An Expat for Life

I tend to think of myself as an expat rather than an immigrant. I hate the negative connotation we’ve given the word, but I also don’t believe it properly defines me.

For me, an expat is someone who leaves their country without a firm or forever destination in mind. An immigrant is someone who moves to a new country, puts down roots, and starts a new life. Chandler and I aren’t looking for a forever home just yet – we’re just enjoying our time living in new cultures and moving from one to the next.

It started when we met in Ethiopia – a culture that was fascinating, but one that we knew from the start we would never belong to. We served there for slightly more than two years, working with Peace Corps and the Ethiopian Ministry of Education.

After a brief stint (i.e. a year and a half), in the United States, we struck out again, this time for Ghana. We’ve been here nearly three years now and while we’ve learned so much about ourselves and Ghanaian culture, we’ve found ourselves a bit restless.

And that’s the beauty of our jobs and our lifestyle: We get to decide when it’s time to move on.

So we began the search for our new school (and new country) this summer. Long before jobs for the 2019-2020 school year were posted, we were researching schools, cities, taxes, quality of life, food, and more. We even made a priority chart to try and find what mattered most to us: Did we want a small school, a vibrant city, a PYP philosophy, a malaria-free location? There were a lot of factors to sort through.

Last time, when we got our jobs in Ghana, we had a simpler process. We flew to Iowa and attended the UNI Overseas Recruiting Fair. Beforehand, we made a much simpler list: Embassy-supported schools in cool cities. This time, we knew so much more.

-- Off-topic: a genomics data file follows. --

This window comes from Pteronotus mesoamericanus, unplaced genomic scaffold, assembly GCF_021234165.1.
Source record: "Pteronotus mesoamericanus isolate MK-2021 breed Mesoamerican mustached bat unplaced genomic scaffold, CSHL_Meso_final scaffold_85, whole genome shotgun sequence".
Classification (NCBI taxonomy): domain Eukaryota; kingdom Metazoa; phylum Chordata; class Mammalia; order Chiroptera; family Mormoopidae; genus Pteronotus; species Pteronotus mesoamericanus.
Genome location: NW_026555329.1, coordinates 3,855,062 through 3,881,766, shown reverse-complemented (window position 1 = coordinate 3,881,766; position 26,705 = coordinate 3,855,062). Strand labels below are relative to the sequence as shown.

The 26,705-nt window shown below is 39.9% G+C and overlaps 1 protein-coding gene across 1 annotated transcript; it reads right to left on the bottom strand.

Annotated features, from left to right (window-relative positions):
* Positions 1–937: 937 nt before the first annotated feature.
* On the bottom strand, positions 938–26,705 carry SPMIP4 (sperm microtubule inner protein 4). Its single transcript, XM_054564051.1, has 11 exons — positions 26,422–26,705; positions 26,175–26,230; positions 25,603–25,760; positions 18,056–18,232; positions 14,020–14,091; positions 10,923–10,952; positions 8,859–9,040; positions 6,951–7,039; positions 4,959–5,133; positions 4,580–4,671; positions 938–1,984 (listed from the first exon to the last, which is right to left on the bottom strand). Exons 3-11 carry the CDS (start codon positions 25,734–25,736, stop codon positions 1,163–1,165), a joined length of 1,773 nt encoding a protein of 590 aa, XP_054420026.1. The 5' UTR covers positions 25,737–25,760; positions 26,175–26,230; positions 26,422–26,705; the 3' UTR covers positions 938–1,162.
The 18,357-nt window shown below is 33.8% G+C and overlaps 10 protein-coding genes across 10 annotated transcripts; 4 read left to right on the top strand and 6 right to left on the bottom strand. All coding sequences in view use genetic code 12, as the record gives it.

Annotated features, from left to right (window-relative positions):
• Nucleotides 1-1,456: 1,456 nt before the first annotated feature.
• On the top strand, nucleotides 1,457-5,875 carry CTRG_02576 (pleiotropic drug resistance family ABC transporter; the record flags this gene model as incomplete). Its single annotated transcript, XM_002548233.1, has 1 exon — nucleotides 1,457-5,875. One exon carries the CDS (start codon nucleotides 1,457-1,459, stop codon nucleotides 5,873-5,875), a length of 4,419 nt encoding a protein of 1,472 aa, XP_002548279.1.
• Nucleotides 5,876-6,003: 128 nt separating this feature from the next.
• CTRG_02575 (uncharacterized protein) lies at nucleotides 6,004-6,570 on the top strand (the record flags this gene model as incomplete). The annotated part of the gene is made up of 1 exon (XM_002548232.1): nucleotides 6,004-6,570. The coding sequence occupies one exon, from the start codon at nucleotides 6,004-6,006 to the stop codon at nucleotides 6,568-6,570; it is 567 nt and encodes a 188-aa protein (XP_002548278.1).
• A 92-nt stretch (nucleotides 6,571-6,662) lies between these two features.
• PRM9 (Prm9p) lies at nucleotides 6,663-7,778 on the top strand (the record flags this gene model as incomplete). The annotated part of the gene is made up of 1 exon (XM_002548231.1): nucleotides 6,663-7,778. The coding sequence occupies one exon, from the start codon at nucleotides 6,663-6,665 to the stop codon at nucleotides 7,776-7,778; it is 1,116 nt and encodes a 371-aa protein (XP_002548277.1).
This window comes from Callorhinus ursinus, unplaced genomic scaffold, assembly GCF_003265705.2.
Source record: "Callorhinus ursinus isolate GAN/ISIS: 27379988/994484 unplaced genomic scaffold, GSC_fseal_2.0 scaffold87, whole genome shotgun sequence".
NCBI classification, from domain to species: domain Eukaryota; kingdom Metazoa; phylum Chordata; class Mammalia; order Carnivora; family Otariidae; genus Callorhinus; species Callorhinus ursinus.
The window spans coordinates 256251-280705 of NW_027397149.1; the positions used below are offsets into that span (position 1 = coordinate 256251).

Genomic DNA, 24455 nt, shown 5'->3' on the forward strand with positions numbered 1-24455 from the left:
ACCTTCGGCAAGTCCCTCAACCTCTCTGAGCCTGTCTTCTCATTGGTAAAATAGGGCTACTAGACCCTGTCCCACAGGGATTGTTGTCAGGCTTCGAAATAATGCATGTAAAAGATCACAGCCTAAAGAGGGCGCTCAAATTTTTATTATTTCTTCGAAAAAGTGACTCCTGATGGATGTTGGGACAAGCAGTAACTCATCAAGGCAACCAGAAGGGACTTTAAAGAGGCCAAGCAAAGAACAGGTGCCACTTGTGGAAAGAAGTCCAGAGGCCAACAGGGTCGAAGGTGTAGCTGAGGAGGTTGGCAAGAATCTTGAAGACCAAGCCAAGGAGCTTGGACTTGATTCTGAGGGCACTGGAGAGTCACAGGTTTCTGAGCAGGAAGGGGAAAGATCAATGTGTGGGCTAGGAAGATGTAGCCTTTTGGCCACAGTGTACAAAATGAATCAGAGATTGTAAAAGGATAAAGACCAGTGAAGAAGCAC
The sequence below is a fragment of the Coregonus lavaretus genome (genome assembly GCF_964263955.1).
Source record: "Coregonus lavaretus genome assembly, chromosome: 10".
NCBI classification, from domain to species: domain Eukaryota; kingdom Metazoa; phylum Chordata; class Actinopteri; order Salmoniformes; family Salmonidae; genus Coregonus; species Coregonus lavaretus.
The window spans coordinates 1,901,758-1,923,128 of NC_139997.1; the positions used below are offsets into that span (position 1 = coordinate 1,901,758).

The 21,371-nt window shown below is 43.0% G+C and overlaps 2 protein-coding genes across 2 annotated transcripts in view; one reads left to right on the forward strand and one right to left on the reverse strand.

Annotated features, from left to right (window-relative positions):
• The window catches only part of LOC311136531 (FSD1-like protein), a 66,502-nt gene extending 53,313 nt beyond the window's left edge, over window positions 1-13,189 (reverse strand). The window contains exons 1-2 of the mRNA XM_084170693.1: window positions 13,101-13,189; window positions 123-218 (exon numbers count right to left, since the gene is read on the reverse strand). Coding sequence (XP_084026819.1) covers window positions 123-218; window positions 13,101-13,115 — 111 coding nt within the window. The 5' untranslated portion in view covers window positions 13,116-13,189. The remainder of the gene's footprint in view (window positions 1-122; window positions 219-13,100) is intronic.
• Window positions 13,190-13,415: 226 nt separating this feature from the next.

Interestingly enough, we still hadn’t figured out the most important thing. So, end of October/beginning of November, we started interviewing with new schools. Some of these schools had made our list, others we were interviewing with merely for the experience. The schools came in all different shapes, sizes, and philosophies. Some were in incredible locations (Hong Kong), others less so (Saudi Arabia).

After each interview, we would grapple with the same questions: Were the positions right? Did they offer enough money? Could we picture ourselves living in the city? How many times did the interviewer ask me when I wanted to start having children? (I wish this last one was a joke.)

And then we had an interview that started with this simple question: Are you nice people?

And it was like everything clicked into place (and by that I mean we stressed out and talked about nothing else and questioned everything we had ever thought for the next week and half until we decided to sign our new contracts).

As many of you have probably already heard, come August 2019, we’ll be moving to Amman, Jordan. Some of our good friends already live there and some of our best friends will be moving there the same time we are.

Some of the best advice we got during this process was to find out what we value…and we did: Community.

It doesn’t hurt that Jordan is home to Petra, the Dead Sea, and Wadi Rum; has amazing food; seasonal weather; a metropolitan capital; and IKEA : )

Amman also has one thing we never even thought to put on our priority chart: Our friends.

Ko-Sa

4 Comments

  1. All the best to you and C. in this new adventure!

    On Mon, Nov 26, 2018 at 10:20 AM Abroad With Ashley wrote:

    > Stand Where I Stood posted: “I tend to think of myself as an expat rather > than an immigrant. I hate the negative connotation we’ve given the word, > but I also don’t believe it properly defines me. For me, an expat is > someone who leaves their country without a firm or forever destinat” >

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